"Every software component has what is known as an interface. That interface might be in the form of an API if its a web service, or it might represent the functions that can be called when the component is loaded into an application," he says. 

"What that interface looks like, how it behaves, what types of data it takes and in what format, are all examples of decisions the development team creating the component make as they write the component. 

"Those decisions can also change as new features are implemented or as the code evolves. Log4J has an interface for each of its major versions, and they are not the same," Mackey says.

"For a commercial replacement of any component to exist, there must be an available market for it. In the case of Log4J, the component logs message data to a log file. There is nothing sexy about it, and there are many other ways of logging data than just Log4J."

He says that means there is not much of a commercial software market for a replacement.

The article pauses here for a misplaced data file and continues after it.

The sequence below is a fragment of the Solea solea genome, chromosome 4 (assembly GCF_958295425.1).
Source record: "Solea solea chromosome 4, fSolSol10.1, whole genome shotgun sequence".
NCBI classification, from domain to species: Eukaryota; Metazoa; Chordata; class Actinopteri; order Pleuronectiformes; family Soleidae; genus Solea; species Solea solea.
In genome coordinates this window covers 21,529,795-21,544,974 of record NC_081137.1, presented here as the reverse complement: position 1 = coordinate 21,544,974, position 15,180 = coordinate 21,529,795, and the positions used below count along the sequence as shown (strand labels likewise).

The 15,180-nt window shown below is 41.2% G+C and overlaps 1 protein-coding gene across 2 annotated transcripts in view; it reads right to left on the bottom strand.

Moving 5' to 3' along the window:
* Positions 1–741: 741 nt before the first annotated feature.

"But, lets assume someone was willing to make that investment to have a commercial replacement for Log4J. In that case, they would need to both re-implement the current Log4J interface and then write what is presumed to be more secure code," Mackey says. 

"The concept of open source somehow being less secure than commercial software may have been true decades ago, but that is far from true today, but let's assume that our fictitious company was able to create a perfect logging utility that faithfully reproduced the Log4J interface. 

"Once they've created that replacement, they need to market it and ensure that it doesn't break any software using Log4J."